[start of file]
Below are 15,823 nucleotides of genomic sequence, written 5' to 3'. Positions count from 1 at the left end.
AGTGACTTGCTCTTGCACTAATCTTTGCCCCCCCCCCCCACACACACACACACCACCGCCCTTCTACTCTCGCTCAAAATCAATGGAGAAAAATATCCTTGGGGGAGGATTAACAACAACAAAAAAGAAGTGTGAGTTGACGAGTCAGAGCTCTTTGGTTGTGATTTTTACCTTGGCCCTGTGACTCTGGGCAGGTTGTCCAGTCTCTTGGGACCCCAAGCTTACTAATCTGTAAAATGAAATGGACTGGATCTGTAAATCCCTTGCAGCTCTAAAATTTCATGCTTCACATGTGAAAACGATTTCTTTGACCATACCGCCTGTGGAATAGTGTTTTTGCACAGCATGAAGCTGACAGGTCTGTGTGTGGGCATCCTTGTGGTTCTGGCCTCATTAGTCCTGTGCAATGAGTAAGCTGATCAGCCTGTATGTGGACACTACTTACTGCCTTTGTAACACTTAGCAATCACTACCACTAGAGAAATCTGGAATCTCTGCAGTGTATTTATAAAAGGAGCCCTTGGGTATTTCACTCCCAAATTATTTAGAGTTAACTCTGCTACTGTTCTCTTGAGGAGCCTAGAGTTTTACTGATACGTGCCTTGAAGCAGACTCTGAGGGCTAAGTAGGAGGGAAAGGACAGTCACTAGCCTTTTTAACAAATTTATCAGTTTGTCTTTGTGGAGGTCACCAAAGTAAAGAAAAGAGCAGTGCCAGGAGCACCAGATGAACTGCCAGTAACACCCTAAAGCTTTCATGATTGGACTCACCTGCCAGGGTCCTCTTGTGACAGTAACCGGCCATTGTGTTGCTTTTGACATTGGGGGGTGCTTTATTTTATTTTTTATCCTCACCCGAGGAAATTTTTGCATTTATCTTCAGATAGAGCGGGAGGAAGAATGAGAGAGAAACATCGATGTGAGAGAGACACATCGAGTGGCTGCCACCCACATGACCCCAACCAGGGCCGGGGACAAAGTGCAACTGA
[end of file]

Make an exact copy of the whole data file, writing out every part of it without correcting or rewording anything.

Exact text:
Below are 15,823 nucleotides of genomic sequence, written 5' to 3'. Positions count from 1 at the left end.
AGTGACTTGCTCTTGCACTAATCTTTGCCCCCCCCCCCCACACACACACACACCACCGCCCTTCTACTCTCGCTCAAAATCAATGGAGAAAAATATCCTTGGGGGAGGATTAACAACAACAAAAAAGAAGTGTGAGTTGACGAGTCAGAGCTCTTTGGTTGTGATTTTTACCTTGGCCCTGTGACTCTGGGCAGGTTGTCCAGTCTCTTGGGACCCCAAGCTTACTAATCTGTAAAATGAAATGGACTGGATCTGTAAATCCCTTGCAGCTCTAAAATTTCATGCTTCACATGTGAAAACGATTTCTTTGACCATACCGCCTGTGGAATAGTGTTTTTGCACAGCATGAAGCTGACAGGTCTGTGTGTGGGCATCCTTGTGGTTCTGGCCTCATTAGTCCTGTGCAATGAGTAAGCTGATCAGCCTGTATGTGGACACTACTTACTGCCTTTGTAACACTTAGCAATCACTACCACTAGAGAAATCTGGAATCTCTGCAGTGTATTTATAAAAGGAGCCCTTGGGTATTTCACTCCCAAATTATTTAGAGTTAACTCTGCTACTGTTCTCTTGAGGAGCCTAGAGTTTTACTGATACGTGCCTTGAAGCAGACTCTGAGGGCTAAGTAGGAGGGAAAGGACAGTCACTAGCCTTTTTAACAAATTTATCAGTTTGTCTTTGTGGAGGTCACCAAAGTAAAGAAAAGAGCAGTGCCAGGAGCACCAGATGAACTGCCAGTAACACCCTAAAGCTTTCATGATTGGACTCACCTGCCAGGGTCCTCTTGTGACAGTAACCGGCCATTGTGTTGCTTTTGACATTGGGGGGTGCTTTATTTTATTTTTTATCCTCACCCGAGGAAATTTTTGCATTTATCTTCAGATAGAGCGGGAGGAAGAATGAGAGAGAAACATCGATGTGAGAGAGACACATCGAGTGGCTGCCACCCACATGACCCCAACCAGGGCCGGGGACAAAGTGCAACTGA